An appeal committee must consist of governors who were not involved in the original decision. I assume you have checked this in all cases.
Regulation 26 of Statutory Instrument No 1503 of 1989 says that any committee to which functions are delegated must consist of at least three governors. Then (and this is important) any appeal against their decision must be heard by a (different) group of people of no fewer members than the first committee. This must make the appeal panel a minimum of three - even if the original committee was only three.
There is a let-out in the regulations for special circumstances (mostly small schools) where fewer than six governors are eligible in all. But even in these cases, the appeal body has to be the same size as or bigger than the first committee. So it looks as if the group of two was not enough.
Governors should regularly check their arrangements for determining personnel and pupil discipline cases to ensure they always have available enough governors not involved in the original decision to service an appeal panel. It would be wise to have named governors - more than the minimum number required by the rules - on a regularly-reviewed list. Apart from illness, something could easily have happened to disqualify one of those originally named - a new relationship with an appellant for instance, a fresh appointment to a relevant committee, or involvement in the events leading to the appeal.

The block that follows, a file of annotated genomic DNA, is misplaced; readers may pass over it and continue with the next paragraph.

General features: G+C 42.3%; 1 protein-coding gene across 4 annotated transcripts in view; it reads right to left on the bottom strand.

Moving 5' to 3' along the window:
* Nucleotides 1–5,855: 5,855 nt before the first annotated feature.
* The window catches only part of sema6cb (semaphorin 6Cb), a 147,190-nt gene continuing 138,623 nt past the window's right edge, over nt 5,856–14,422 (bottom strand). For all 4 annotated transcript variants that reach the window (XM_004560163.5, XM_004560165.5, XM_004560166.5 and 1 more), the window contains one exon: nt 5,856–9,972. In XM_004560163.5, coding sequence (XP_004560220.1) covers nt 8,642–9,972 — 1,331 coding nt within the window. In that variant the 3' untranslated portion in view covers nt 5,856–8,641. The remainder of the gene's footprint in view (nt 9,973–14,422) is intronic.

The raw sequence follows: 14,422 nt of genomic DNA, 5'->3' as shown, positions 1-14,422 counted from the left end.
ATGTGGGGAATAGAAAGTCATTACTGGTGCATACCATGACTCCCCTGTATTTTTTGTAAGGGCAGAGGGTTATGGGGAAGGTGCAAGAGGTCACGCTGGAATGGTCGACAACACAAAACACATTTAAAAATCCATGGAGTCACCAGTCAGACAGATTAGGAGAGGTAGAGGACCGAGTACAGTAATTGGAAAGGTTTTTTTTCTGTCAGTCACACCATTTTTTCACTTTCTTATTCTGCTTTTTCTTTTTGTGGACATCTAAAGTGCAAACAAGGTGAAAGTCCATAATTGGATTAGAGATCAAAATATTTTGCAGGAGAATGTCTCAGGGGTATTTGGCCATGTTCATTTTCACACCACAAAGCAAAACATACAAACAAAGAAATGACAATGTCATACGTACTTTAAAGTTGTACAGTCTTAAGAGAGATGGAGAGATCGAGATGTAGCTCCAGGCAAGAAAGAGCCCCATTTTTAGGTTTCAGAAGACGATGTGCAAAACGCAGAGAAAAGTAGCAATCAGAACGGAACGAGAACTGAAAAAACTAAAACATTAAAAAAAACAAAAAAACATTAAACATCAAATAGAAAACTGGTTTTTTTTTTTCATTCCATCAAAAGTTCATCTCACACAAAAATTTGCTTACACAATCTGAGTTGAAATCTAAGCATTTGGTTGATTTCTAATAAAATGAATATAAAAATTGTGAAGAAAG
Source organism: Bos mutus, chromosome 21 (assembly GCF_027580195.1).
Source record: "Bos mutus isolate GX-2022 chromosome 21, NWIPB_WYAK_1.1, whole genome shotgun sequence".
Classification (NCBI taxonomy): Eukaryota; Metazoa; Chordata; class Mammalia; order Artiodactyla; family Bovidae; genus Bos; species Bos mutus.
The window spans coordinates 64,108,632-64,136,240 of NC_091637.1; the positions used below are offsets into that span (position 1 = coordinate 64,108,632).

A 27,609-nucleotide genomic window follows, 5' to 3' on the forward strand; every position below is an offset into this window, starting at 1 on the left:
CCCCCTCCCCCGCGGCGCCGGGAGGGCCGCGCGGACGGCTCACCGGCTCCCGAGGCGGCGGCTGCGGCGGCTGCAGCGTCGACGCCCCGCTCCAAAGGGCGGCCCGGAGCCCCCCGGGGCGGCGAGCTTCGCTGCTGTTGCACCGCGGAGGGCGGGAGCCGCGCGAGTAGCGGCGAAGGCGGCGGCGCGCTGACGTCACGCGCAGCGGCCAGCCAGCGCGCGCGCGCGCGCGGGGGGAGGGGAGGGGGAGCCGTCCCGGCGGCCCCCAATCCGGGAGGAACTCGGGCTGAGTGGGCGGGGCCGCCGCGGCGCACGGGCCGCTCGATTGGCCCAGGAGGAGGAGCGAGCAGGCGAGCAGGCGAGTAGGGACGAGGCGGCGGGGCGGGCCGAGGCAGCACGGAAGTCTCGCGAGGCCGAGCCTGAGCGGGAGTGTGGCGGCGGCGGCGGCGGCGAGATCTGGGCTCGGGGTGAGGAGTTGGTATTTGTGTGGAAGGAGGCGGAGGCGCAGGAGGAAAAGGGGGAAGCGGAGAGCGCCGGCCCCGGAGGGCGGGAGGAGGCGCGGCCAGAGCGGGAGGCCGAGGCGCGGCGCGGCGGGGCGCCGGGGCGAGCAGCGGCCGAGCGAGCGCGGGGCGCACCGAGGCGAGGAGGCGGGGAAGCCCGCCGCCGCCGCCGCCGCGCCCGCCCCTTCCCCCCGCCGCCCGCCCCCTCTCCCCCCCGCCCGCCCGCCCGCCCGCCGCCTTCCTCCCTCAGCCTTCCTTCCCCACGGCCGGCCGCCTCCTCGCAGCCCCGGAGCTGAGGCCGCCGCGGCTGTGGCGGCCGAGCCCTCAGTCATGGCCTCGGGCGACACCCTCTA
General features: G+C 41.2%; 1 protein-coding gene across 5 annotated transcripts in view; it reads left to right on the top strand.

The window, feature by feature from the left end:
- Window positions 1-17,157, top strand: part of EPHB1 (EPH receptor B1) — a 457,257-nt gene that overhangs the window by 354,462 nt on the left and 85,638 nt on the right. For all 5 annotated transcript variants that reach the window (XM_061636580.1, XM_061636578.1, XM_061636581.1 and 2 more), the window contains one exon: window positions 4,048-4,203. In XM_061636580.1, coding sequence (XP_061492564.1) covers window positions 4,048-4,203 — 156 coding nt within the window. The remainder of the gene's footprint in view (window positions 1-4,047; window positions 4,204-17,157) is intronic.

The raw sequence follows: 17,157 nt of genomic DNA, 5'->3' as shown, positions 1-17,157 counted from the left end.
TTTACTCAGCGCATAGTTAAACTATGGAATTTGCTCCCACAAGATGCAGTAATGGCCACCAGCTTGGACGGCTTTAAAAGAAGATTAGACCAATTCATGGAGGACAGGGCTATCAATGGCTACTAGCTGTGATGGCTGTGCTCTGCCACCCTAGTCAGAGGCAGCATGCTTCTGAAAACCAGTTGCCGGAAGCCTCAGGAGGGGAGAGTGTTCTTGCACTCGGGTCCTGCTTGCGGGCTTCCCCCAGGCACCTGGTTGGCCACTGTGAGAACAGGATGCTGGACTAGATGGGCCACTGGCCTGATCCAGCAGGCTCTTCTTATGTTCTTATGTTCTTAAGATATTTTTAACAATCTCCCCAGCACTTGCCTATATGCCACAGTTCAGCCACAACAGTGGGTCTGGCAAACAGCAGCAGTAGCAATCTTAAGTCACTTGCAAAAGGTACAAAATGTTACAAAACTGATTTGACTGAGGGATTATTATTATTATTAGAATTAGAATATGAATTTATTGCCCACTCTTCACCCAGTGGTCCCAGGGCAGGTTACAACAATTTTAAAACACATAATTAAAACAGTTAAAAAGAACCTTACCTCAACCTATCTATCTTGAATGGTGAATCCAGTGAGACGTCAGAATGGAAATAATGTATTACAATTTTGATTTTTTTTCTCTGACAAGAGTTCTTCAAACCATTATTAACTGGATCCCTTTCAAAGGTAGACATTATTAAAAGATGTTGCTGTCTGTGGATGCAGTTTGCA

Questions for Joan Sallis should be sent to Agenda, The TES, Admiral House, 66-68 East Smithfield, London E1 9XY. Fax: 0171-782 3200.